• Label selection — Maybe you already use a recyclable paper label or packaging. But to deepen your commitment to the circular economy and lessen your reliance on virgin material, your label provider can upgrade you to material made from Forest Stewardship Council-certified recycled paper pulp. Facestocks like PE Film are made from sugar and are biodegradable. They can also give you proper guidance on inks and adhesives, too. 
  • Label release liners — Paper liners might seem intuitively more recyclable than polyester, but that’s not true. Many recycling centers process PET better than paper, making it an attractive option as its popularity grows.

At the end of the day, packaging and labeling that is both recyclable and contains recycled content is the pinnacle of the circular economy.

Switching to recyclable and recycled labels doesn’t have to be hard

Changing materials or containers can be scary. As a director of sustainability, Tim has helped hundreds of brands evolve their recycling initiatives. His takeaway? It’s always worth it

“It’s about doing the right thing for your brand, and then being able to market it,” he says. “And ultimately, you want to make sure that your recycling initiatives work in the process that you have.”

While every brand’s green implementation will be unique, common stress points include:

  • Converting from paper liners to PET — Switching label carriers can require overhauling your labeling equipment. Make the shift as painless as possible by working with your label partner to evaluate your facility’s readiness, organize label logistics and order a new die. 
  • Supply chain security — You can’t sell your product without a label. And if your provider fails to deliver, you’ll get stuck with a big warehouse of immovable products. Big picture planning with your label provider can help you reduce this supply risk.
  • Increased costs — Manufacturing labels is a complex process. You may mitigate the increased costs of recycled materials by varying the size, embellishments and printing technologies of your process.
  • Brand continuity — These are drop-in solutions that can be quickly verified without disrupting your current state of business.

All these problems and solutions share the need for a skilled label partner who can help ease the transition. But how do you find one who’s right for you?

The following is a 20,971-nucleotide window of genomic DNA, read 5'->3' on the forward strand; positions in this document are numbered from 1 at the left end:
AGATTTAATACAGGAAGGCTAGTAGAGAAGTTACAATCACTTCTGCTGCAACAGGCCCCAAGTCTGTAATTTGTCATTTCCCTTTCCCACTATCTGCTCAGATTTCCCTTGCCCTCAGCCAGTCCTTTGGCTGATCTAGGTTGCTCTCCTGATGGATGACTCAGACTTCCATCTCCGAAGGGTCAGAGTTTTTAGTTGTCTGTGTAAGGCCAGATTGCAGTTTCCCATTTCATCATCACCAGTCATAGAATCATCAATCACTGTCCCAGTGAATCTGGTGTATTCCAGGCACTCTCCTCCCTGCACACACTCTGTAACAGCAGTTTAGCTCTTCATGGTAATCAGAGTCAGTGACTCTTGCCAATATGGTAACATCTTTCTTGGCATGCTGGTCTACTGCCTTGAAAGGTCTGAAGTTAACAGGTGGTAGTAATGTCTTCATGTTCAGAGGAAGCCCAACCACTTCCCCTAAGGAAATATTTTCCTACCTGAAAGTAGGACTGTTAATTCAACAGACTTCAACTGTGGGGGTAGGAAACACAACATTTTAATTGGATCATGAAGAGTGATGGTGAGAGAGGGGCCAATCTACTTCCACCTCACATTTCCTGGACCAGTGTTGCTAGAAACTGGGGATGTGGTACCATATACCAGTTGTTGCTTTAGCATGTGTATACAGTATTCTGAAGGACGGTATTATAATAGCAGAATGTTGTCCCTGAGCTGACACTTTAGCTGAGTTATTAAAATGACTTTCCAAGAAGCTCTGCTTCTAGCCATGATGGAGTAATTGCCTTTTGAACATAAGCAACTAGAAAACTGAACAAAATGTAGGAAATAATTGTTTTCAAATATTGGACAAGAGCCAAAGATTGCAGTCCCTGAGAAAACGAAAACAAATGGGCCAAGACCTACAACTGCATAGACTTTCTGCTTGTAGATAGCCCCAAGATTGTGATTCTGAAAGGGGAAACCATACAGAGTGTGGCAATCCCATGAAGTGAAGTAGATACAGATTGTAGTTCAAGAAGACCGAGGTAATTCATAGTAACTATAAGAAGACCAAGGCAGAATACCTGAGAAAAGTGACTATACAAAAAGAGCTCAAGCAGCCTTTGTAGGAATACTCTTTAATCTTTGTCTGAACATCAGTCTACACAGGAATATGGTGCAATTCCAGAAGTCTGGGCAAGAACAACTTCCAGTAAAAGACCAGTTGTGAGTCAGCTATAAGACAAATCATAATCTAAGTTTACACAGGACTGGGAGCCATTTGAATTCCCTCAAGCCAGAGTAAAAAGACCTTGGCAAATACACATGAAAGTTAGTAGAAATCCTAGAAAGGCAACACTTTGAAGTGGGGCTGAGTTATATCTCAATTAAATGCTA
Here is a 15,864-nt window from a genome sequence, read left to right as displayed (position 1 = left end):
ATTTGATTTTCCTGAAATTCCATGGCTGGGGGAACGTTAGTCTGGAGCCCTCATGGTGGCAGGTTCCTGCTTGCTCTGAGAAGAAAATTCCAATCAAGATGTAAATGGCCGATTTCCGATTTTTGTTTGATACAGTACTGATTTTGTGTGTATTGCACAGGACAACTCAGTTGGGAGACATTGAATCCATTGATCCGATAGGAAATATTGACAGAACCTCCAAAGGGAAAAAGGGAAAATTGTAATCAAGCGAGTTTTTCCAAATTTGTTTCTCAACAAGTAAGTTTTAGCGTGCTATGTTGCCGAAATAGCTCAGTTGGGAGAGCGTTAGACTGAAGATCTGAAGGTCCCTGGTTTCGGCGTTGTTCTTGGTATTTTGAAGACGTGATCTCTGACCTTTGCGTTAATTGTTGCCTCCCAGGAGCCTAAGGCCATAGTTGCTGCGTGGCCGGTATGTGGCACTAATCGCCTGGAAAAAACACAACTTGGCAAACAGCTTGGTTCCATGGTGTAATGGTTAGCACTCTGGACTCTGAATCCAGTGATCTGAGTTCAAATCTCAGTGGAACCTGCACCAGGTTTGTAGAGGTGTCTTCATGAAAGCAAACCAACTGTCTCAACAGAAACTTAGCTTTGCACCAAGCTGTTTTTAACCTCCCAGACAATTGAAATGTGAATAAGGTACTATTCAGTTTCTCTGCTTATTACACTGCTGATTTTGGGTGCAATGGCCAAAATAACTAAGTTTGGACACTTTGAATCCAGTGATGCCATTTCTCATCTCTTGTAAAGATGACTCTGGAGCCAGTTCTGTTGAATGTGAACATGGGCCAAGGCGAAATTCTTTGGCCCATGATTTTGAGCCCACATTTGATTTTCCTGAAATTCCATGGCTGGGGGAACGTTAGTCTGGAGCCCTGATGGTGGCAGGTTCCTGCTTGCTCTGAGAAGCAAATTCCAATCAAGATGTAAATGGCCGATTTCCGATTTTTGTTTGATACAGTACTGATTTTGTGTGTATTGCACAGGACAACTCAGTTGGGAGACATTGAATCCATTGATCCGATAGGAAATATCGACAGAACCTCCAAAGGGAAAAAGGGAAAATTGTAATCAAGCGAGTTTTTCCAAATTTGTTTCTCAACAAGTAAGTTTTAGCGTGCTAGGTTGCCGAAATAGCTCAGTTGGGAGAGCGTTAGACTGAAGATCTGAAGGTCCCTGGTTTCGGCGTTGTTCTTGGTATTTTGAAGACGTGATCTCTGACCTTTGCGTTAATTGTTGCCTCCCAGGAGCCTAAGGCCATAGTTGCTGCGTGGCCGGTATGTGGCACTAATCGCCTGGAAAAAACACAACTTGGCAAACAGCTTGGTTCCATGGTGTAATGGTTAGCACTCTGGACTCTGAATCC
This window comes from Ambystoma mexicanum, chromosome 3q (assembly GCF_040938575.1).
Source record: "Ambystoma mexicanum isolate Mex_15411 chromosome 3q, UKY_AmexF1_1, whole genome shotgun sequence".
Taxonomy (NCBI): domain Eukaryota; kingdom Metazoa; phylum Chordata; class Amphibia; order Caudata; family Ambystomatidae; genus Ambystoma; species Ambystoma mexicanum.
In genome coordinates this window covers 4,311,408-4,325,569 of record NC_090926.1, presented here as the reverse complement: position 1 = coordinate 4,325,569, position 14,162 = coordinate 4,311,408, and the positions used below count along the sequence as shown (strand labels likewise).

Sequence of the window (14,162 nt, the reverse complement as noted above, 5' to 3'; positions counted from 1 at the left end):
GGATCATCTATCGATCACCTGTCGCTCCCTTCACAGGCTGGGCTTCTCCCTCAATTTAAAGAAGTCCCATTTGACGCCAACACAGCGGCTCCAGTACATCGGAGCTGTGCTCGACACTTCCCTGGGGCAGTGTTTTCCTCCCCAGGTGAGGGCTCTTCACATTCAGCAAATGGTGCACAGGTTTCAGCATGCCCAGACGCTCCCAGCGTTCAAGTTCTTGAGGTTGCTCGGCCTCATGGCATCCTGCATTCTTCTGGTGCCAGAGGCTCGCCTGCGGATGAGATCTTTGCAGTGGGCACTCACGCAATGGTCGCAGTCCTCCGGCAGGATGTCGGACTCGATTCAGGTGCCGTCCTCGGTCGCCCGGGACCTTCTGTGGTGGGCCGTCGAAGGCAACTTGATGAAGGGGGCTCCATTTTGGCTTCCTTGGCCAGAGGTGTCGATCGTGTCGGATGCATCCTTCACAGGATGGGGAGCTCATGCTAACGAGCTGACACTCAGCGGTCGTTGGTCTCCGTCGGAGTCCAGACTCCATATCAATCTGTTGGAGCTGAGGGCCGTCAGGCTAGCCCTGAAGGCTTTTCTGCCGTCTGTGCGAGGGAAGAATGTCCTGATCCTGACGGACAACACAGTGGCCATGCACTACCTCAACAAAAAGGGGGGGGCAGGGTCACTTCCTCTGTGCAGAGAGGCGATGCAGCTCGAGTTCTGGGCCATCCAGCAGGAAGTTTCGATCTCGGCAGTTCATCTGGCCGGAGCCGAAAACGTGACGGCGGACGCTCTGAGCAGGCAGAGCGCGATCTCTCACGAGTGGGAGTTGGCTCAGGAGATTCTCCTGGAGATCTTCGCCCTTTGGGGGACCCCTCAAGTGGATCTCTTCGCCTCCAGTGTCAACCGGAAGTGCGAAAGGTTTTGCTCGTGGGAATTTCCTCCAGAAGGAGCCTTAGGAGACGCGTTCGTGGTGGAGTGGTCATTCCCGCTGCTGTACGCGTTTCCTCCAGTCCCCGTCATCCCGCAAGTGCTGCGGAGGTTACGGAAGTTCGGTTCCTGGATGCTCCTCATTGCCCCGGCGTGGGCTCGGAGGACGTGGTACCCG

Key questions to ask while vetting a packaging and label partner

  1. Can you help me evaluate my current system? A skilled labor provider should be able to identity the benefits of your current packaging and label system and materials? And then they should offer guidance on how you can improve it
  2. What materials work well for brands like mine? From facestock materials to adhesives to inks, you have options. A skilled label partner can explain what works for your brand and why, and provide the social proof you need to verify their experience and real-world results.
  3. What’s product availability look like? How much do I need to keep in stock to keep my supply secure? Do you offer in-house, big-picture planning options like make-and-hold options, min/max agreements or VMI?

Find a sustainable packaging and labeling expert near you

Exploring recycled and recyclable packaging and labeling is a great way to strengthen your brand’s overall sustainability initiatives. And the right partner can help you find the proper systems solution for your needs. 

Our roster includes both national brands who are leaders in sustainability and brands just getting started. No matter your stage in the process, we’re excited to support your initiatives.

Resource Label Group doesn’t just have friendly, in-house experts like Tim Bohlke to help you navigate the process. When you work with us, you also get access to the nation’s largest network of label providers and technologies. You get it all — experienced professionals who have worked with every kind of brand, a robust supply chain and cutting-edge technologies from coast to coast.

That’s the power of National Reach, Local Touch.

Ready to get started? Reach out to start a conversation today.